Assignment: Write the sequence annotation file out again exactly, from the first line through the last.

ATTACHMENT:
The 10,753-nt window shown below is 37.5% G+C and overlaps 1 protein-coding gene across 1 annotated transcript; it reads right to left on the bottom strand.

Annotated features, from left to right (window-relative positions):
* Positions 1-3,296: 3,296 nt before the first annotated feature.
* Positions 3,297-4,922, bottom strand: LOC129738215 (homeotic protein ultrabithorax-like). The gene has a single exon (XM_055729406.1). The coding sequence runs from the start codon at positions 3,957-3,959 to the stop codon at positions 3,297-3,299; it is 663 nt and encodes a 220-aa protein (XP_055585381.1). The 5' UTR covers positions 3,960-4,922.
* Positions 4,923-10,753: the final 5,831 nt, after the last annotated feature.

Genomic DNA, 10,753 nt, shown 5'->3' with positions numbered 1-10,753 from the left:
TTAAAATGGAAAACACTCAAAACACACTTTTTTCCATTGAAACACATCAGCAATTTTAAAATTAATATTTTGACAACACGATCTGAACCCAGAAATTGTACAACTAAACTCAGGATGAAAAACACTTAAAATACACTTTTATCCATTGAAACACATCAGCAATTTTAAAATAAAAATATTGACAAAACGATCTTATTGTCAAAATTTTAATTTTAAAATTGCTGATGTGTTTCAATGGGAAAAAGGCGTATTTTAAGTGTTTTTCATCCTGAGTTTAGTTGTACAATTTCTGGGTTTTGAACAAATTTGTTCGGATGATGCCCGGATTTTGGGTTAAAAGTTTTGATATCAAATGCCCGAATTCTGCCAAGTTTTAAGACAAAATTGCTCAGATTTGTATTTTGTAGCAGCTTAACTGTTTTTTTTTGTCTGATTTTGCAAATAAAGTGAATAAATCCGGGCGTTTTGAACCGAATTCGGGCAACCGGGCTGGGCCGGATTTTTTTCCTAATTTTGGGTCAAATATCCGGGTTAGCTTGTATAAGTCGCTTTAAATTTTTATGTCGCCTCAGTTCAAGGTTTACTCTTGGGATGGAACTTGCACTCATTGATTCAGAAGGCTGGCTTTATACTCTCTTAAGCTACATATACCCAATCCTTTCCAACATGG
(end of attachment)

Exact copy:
The 10,753-nt window shown below is 37.5% G+C and overlaps 1 protein-coding gene across 1 annotated transcript; it reads right to left on the bottom strand.

Annotated features, from left to right (window-relative positions):
* Positions 1-3,296: 3,296 nt before the first annotated feature.
* Positions 3,297-4,922, bottom strand: LOC129738215 (homeotic protein ultrabithorax-like). The gene has a single exon (XM_055729406.1). The coding sequence runs from the start codon at positions 3,957-3,959 to the stop codon at positions 3,297-3,299; it is 663 nt and encodes a 220-aa protein (XP_055585381.1). The 5' UTR covers positions 3,960-4,922.
* Positions 4,923-10,753: the final 5,831 nt, after the last annotated feature.

Genomic DNA, 10,753 nt, shown 5'->3' with positions numbered 1-10,753 from the left:
TTAAAATGGAAAACACTCAAAACACACTTTTTTCCATTGAAACACATCAGCAATTTTAAAATTAATATTTTGACAACACGATCTGAACCCAGAAATTGTACAACTAAACTCAGGATGAAAAACACTTAAAATACACTTTTATCCATTGAAACACATCAGCAATTTTAAAATAAAAATATTGACAAAACGATCTTATTGTCAAAATTTTAATTTTAAAATTGCTGATGTGTTTCAATGGGAAAAAGGCGTATTTTAAGTGTTTTTCATCCTGAGTTTAGTTGTACAATTTCTGGGTTTTGAACAAATTTGTTCGGATGATGCCCGGATTTTGGGTTAAAAGTTTTGATATCAAATGCCCGAATTCTGCCAAGTTTTAAGACAAAATTGCTCAGATTTGTATTTTGTAGCAGCTTAACTGTTTTTTTTTGTCTGATTTTGCAAATAAAGTGAATAAATCCGGGCGTTTTGAACCGAATTCGGGCAACCGGGCTGGGCCGGATTTTTTTCCTAATTTTGGGTCAAATATCCGGGTTAGCTTGTATAAGTCGCTTTAAATTTTTATGTCGCCTCAGTTCAAGGTTTACTCTTGGGATGGAACTTGCACTCATTGATTCAGAAGGCTGGCTTTATACTCTCTTAAGCTACATATACCCAATCCTTTCCAACATGG